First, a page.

Somehow, the visual left me chuckling in front of the monitor. Though chuckling may be too mild a word for what I was doing. Chortling may be better.

Last, a linguistic note: after a recent exchange regarding the distinction between the words 'discrimination' and 'racism,' I have finally cracked the dictionary in an attempt to track down a little of the history behind that oft-used syllable, crim--Latin, apparently, and related to 'accusation'. Crime, criminal, recrimination, discrimination...but I wouldn't mind having a more thorough sense of this word, and my dictionary isn't real thorough on the etymology front. If anyone has more insight to offer on this one, I'd appreciate, much.

Ok, off to drink beer, and stuff.


You are a braver person than I am if you can actually read the conservative side just for chuckles! I get infuriated at the logic. But your post said a lot of the things I've been thinking, about the impact of the web and blogs on this election. I've determined that they're having an *enormous* impact on people who actively pay attention, but as I recently learned during a visit with some of my family, you can have access to the internet, check your email regularly, and still be totally clueless about what's going on in the "blogosphere" (I detest that word).

Anyway, glad you said a lot of this so I don't have to let it keep festering in my own brain!
Tchitch, you've been a political junkie since high school, at least. The only thing that's different at this point is that the junk is cheaper and it's easier to get. 'Course, the problem with so many dealers is that the good junk is harder to find. They always cut it with dull bias for ratings, like them Nazis at The Daily Oklahoman (can you believe they ain't got their own domain or website? Google 'em up if you got the balls) or Fox or that Dan Rather fellow who oughta know better by now than to buy his term papers off the Internet. But yeah, news blogs—seems like everyone's jackin' it over them things right now. Wired can't shut up about 'em, and the old farts at the print rags—the ones who went to school for this, and paid their dues running copy and all that palaver—probably all want to beat the rat piss out of Mickey Kaus for screwin' it up for everyone by turning political in kausfiles when all the other bloggers was just talking about what they had for breakfast and how big the turds they dug out of the catbox were. That messed up the print boys' show, you see; knocked over their chili bowls. Then along comes that Howard Dean who knows political marketing the way a lonely shepherd knows sheep. He really gets folks attention, and the old media start waving their arms and bellowing about how this whole blog business is the next bit thing in politics. And Dean gets contributions, plenty of 'em; enough to run his campaign without the DNC's money machine for a while. And the old media are waving their arms and bellowing about that, too. I don't know what woulda happened if Dean hadn't done some bellowing of his own in the primaries, but that don't matter. Point is that now everyone's paying attention to the blog business, and everyone'n their dog has heard about political blogs and the Internet and how big all that it is, and a lot of that's coming from the old media.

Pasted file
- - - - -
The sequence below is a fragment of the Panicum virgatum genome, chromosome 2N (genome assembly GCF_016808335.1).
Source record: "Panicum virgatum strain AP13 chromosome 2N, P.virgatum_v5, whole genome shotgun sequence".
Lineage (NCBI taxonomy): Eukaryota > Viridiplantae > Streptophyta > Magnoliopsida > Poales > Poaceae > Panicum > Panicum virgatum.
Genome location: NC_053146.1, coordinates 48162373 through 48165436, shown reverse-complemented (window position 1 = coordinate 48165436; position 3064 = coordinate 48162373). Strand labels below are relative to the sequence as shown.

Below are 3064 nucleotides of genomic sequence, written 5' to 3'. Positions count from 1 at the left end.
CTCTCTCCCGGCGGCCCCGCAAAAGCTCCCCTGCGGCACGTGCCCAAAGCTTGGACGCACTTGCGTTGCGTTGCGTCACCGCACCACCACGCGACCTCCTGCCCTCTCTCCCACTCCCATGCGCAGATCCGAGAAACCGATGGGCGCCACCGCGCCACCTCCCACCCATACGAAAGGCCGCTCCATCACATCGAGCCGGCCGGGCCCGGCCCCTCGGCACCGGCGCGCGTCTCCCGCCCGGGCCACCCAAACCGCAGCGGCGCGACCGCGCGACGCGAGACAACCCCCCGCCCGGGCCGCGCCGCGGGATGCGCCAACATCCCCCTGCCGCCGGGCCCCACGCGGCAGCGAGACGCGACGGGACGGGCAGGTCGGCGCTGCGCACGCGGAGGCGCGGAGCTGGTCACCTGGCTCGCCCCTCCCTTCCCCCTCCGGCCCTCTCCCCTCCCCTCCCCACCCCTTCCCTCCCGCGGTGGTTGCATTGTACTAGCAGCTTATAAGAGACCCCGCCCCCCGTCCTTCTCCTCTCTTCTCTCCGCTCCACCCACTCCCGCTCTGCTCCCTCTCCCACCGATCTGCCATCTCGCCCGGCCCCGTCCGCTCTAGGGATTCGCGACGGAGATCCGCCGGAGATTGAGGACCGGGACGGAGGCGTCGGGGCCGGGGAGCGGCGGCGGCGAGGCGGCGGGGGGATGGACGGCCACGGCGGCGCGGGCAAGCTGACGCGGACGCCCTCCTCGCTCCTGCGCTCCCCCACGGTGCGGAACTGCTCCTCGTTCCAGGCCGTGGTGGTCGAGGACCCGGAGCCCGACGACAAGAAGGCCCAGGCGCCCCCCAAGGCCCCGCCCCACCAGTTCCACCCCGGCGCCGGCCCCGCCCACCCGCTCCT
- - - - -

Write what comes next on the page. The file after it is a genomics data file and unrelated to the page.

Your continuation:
But here's a thing: I ain't so sure it really matters. You can snort all the news you can handle and then some on the Internet, and you can get it with or without the soap the media cuts it with, or probably with even more soap depending on where you read. So there's lots of folks who've stuffed themselves with news of gawd-only-knows-what quality, and they've barked about this issue, and they've mooed about that issue until the whole conversation sounds like the dogs is hassling the cows again and can't nobody get no sleep. The old media's pointing at all this and talking about how the whole news process is being taken over by a bunch of nineteen year-old bloggers with fuzzy chins and no experience and it's all one big frenzy. But not everyone uses the Internet like they use the TV. Folks on the Atlantic and Pacific coasts and in the Rocky Mountain states is the biggest users of it, and they tend to be the more moneyed types who might be keeping informed anyway, at least as much as any American does. And like robin says, at the end of the day most folks ain't blog readers. They get their email, download porn, look up recipes, download porn, maybe check out the latest movie news and then download porn. So you only got a fraction of the people on the Internet, and of them only a fraction reads blogs. So what does that get you? Probably not much, vote-wise. A million bloggers can tell you the world is round, but if CNN says it's flat most folks ain't gonna sail west to get to India.
UR--thanks for the laughs. Always up for extending a metaphor into the realm of absurdity, and as usual, you've come through. And yes, you're right, I've been nurturing this particular "habit" since before I could vote. But you know, admitting that you have a problem is the first step to recovery.

On the 'net's limited reach, I'd agree to the slimmer demographic it reaches directly, but this stuff filters down to water-cooler exchanges, which is probably where a lot of political decisions actually get made. At least that's the theory. And I guess my hypothesis is that more people are aware of the shenanegans as a result of the web, thus more of the shenanegans get discussed in those more popular venues. Maybe, maybe not--but it does seem that more people are aware of some of the tricks being played than in the past--or, it's just me, being the same junkie I always have been.

Sometimes the hard stuff tends to mess with your (hic) perspective.